From the Tweets we discover that Lewis’ not-entirely-fair critique of the Dzodan piece is motivated by racism and transphobia(!). By criticizing Dzodan’s choice of vocabulary, Lewis is really saying that Dzodan, a Black woman, or WoC if you prefer, is being uppity, using words that are somehow above her. (I suspect that Lewis would give Judith Butler a hard time as well, but no matter.)

Dzodan herself, rather than respond to Lewis on the substance, lost no time calling Lewis a racist. The ironic counter-privileging here serves no useful purpose—it’s just a crude silencing technique.

Not that we shouldn’t be mindful of our various subject-positions. I’m writing this article as a white, middle-class, cis-gendered male. While I do my share of reflection and self-confrontation, no doubt there are hidden assumptions aplenty in my writing that should be exposed and critiqued. The same, obviously, goes for Lewis. But, as we see from the Tweetstorm that arose, discussion and analysis can quickly become unimportant. Contradictions among the people, as a “non-white” male once observed, are mistaken for contradictions between the people and the enemy. The sheer joy of self-righteousness takes over. Critique gives way to insult.

This cyber-tiff suddenly made me remember something. The Black lesbian feminist Audrey Lorde, once an angry voice in the wilderness, wrote an article in 1984 called “The Master’s Tools Will Never Dismantle the Master’s House.” She sparked a much larger firestorm, in a period where intersectionality wasn’t yet a thing. People should take the time to read this critique of a false, universalizing liberal feminism that seeks to paper over fundamental differences: here’s the conclusion:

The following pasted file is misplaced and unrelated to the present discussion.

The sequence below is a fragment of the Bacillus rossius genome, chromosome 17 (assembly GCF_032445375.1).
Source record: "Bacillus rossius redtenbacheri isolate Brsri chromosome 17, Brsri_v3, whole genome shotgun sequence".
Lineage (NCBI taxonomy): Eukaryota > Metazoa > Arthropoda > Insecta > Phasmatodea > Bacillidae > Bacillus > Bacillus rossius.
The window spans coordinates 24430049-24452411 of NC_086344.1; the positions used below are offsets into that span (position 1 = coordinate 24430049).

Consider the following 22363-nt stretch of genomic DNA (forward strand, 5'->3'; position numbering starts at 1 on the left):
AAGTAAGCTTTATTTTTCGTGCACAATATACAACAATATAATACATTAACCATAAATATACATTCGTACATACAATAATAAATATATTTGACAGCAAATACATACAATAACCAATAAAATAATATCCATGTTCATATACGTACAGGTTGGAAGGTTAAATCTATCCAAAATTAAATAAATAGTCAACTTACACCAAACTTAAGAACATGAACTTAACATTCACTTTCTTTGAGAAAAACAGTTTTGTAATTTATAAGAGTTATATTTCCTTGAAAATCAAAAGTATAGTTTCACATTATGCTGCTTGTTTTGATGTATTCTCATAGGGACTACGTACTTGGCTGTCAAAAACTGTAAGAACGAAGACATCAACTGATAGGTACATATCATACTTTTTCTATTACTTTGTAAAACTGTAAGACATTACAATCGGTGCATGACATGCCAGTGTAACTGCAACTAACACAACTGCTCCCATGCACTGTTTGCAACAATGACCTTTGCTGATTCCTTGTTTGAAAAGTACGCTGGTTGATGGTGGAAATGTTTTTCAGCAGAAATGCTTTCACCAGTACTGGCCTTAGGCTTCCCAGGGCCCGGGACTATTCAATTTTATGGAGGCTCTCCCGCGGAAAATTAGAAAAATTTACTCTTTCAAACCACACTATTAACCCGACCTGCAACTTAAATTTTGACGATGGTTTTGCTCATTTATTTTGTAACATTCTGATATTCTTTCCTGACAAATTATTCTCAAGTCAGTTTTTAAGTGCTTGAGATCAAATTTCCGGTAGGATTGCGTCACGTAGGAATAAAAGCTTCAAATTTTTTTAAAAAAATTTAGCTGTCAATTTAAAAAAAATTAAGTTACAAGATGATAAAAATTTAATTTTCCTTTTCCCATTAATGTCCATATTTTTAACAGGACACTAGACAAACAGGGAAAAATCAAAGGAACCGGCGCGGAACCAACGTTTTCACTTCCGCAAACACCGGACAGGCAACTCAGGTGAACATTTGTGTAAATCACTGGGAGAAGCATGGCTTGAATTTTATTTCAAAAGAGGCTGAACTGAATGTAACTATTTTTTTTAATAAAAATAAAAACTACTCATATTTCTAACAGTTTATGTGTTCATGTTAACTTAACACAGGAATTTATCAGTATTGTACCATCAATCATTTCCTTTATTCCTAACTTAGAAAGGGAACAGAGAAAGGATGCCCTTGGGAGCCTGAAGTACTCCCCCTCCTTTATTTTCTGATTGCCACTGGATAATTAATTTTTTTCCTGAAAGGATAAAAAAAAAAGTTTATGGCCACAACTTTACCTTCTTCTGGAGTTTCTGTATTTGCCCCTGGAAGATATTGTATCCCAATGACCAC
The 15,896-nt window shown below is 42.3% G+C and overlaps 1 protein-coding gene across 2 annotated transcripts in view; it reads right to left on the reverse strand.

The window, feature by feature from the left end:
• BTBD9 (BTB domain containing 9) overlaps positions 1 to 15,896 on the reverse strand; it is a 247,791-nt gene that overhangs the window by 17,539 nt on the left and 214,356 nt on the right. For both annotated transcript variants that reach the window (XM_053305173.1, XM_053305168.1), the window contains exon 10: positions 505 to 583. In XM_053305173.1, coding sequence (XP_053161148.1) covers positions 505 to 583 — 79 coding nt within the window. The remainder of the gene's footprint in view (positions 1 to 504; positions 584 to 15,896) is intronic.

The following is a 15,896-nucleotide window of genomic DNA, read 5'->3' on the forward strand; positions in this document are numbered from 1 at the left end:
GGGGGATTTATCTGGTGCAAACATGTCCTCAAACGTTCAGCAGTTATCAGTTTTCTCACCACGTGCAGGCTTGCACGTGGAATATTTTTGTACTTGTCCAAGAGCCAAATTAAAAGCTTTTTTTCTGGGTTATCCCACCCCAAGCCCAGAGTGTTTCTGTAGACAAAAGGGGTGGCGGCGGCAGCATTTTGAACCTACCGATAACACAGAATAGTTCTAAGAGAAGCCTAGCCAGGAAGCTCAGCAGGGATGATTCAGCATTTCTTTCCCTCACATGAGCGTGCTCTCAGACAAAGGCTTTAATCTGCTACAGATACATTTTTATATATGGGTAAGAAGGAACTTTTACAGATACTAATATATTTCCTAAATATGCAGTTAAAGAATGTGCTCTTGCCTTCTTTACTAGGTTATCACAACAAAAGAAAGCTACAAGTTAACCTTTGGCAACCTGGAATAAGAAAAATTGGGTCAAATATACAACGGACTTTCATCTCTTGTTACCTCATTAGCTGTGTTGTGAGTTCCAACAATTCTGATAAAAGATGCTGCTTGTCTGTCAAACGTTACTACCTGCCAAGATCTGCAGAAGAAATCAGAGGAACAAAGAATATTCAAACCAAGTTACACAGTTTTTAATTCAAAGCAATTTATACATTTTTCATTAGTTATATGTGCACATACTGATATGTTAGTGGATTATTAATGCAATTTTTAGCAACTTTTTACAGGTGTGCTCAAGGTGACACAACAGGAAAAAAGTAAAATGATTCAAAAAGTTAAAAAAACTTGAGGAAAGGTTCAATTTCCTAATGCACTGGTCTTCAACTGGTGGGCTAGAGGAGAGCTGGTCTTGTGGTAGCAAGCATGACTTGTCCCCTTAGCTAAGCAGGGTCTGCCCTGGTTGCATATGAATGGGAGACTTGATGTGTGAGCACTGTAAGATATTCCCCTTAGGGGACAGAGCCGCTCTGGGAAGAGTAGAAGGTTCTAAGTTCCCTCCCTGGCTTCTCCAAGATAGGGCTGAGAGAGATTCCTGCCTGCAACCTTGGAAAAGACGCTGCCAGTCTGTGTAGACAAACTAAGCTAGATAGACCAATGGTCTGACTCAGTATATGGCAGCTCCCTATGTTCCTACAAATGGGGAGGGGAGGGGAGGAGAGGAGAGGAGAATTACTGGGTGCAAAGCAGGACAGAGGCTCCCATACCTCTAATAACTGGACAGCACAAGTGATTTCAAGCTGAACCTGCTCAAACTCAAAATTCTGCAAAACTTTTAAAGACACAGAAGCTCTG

Racism and homophobia are real conditions of all our lives in this place and time. I urge each one of us here to reach down into that deep place of knowledge inside herself and touch that terror and loathing of any difference that lives there. See whose face it wears. Then the personal as the political can begin to illuminate all our choices.

She broke something open with that. Her essay aroused tremendous hostility, but it had a positive outcome. She dealt with ideas, and contradictions, and the different forms that oppression can take. She nowhere stooped to crude denunciation of individuals, but invited—no, she demanded—an urgent dialogue, one that continues to this day.

But “all great world-historic facts and personages appear, so to speak, twice,” said a dead white male, “…the first time as tragedy, the second time as farce.” Via Twitter, we’ve just had our fill of the second appearance.

UPDATE: Helen Lewis graciously apologizes for her part in all this [via Caroline Criado-Perez]. Will the other shoe now drop?

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This page contains a single entry by Dr. Dawg published on August 22, 2013 1:19 PM.